Long over due, I'd like to commemorate the passion, beauty and strength that is B.K.S. Iyengar, who passed away last Wednesday. In many ways through his books and eloquent thoughts on yoga he was a dear teacher to me although I never personally met him. He will be missed and no doubt the dedicated energy of his sādhāna will carry on and carry us on. Thank you, Mr. Iyengar. Thank you for the paving the way. Your light continues to burn bright within all who you have touched.
I love the following story. If we followed this example there would be much healing in the world. The best part is we don't have to wait. We can start today. I think even recent news guides us that one just never knows what pain is held inside someone.
There is an old story of a farmer who was proud of the fruits produced in his orchard. There was one diseased tree that never produced anything of value but merely took up space in the orchard. He tried everything, but couldn't get rid of that tree. He tried cutting it down, but it would grow again from a shoot. He tried poisoning it, but it never quite died. Then one day, following someone's advice, he planted many healthy trees around it. They were vigorous and healthy trees that suited the environment well. Soon it was difficult to see where that diseased tree was amongst them. Gradually those beneficial healthy trees took over the entire space and when the farmer looked for his old adversary, that diseased tree couldn't be found; it had become healthy and on its branches were growing crops of beautiful fruits.
(B.K.S. Iyengar, from Core of the Yoga Sutras)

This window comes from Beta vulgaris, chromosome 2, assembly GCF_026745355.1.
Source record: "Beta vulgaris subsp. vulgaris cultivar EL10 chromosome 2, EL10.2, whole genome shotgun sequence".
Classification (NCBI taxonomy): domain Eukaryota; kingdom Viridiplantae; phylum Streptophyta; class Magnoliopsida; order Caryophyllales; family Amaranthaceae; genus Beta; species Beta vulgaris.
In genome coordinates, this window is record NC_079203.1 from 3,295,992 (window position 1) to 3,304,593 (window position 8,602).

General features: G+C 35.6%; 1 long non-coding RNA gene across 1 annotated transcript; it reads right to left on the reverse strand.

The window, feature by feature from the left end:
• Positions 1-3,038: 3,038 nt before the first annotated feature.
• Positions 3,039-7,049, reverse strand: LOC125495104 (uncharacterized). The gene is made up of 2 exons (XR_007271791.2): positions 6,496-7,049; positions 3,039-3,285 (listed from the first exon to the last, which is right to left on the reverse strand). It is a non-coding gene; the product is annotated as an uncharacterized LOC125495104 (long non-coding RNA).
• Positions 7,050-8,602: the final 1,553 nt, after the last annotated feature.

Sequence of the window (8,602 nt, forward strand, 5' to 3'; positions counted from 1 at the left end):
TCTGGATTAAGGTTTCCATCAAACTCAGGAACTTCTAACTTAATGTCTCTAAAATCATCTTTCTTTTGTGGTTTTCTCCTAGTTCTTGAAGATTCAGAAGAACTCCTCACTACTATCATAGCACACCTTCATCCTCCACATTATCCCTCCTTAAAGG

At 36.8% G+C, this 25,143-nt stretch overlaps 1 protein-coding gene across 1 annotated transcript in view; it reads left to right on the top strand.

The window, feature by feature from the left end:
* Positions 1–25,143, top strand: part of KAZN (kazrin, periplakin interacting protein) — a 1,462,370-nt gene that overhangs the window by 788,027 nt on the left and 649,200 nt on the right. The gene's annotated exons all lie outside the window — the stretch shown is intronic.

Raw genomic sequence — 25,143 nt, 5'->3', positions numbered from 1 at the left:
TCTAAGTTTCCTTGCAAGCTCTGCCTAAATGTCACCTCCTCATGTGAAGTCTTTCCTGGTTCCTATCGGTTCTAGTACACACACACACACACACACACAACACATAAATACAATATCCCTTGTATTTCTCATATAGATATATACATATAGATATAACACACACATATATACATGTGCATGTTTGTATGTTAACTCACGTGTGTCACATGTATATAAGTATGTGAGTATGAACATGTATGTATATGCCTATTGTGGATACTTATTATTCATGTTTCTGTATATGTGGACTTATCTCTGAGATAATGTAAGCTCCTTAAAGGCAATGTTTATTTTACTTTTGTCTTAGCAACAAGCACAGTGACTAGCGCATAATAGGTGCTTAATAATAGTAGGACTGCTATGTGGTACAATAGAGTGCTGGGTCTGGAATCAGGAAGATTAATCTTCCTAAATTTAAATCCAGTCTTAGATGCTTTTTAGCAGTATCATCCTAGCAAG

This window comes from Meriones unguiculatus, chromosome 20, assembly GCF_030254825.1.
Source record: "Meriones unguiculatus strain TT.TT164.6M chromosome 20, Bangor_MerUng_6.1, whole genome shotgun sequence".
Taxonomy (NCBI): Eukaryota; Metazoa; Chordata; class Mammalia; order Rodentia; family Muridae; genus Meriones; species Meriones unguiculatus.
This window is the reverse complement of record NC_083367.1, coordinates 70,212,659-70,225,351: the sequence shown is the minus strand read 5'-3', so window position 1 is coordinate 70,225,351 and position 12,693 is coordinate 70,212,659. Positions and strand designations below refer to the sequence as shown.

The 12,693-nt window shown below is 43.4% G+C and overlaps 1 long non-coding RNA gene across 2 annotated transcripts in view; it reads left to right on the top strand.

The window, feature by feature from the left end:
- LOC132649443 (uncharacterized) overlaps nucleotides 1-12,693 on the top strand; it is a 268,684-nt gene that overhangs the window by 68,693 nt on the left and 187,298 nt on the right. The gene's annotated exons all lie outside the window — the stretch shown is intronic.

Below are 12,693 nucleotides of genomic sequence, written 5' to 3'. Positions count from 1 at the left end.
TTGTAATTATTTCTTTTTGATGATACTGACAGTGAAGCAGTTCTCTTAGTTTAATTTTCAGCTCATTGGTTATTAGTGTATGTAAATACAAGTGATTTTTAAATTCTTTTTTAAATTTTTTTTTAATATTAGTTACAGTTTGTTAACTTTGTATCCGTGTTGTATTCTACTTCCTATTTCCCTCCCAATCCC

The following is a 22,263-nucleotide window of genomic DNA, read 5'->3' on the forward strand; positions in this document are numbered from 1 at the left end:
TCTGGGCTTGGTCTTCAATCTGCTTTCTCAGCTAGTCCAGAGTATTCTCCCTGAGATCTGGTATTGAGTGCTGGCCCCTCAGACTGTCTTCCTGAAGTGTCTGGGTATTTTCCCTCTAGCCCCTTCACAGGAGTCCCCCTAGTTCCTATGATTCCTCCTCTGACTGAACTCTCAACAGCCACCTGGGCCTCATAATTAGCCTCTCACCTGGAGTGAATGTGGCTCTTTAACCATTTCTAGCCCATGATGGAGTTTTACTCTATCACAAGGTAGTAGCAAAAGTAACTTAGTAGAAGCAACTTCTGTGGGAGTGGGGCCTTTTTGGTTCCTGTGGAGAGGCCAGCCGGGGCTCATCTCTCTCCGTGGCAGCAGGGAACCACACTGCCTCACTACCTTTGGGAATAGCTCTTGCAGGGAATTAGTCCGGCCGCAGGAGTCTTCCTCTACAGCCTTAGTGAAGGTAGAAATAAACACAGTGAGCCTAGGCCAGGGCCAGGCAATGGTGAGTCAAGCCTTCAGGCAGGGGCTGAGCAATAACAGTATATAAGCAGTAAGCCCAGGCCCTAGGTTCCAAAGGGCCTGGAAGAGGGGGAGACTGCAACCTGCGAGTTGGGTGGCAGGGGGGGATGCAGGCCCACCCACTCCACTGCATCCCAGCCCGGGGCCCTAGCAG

"What is to give light must first endure burning"
Sādhanā is often referred to as spiritual practice. However, much more is intertwined in the term and has been one of the main themes of the course here in Mysore this summer. In another light, sādhanā is our own masterpiece we create to connect to the Divine. This in turn takes consistent effort and determination and by no means comes easy and at the same time is a worthwhile endeavor that gives more everlasting happiness and fulfillment than we could ever imagine, but first, there is a climb. Each step reaching us closer to the goal while playing with the paradox of detachment.
Sādhanā is also viewed as an ego transcending practice. The goal being liberation and freedom from bondage (samāra). The steps take daily effort where in my case includes regular asana practice, pranayama, and self study and also evening japa, prayer and/or chanting. Tapas (the effort to achieve self-realization) comes in those days where the warmth and comfort of the bed tells us better to stay put but instead we throw the covers off and take the necessary steps toward the mat. Tapas can also be viewed as discipline, an important ingredient in cultivating one's sādhanā.
The practitioner is referred to as a sādhaka, an aspirant. One who skillfully applies the learned rituals and practices, uniting body, mind and soul toward the spiritual goal. A sādhaka is dutifully committed and enthusiastic, though that can wax and wane in the beginning, and doubt part of the path for some, overtime the wavering ceases as the sādhanā strengthens and becomes a way of life. The important part being the intention behind it, something R. Sharath Jois has stressed time and time again this summer. Simply bending the body and/or going through the motions of ritual with no internal reflection often bring fruitless results. Another word for this heart/mind intention is bhāvanā. Bhāvanā can be thought in terms of planting seeds. Our sādhāna makes for fertile ground but what seeds will we plant?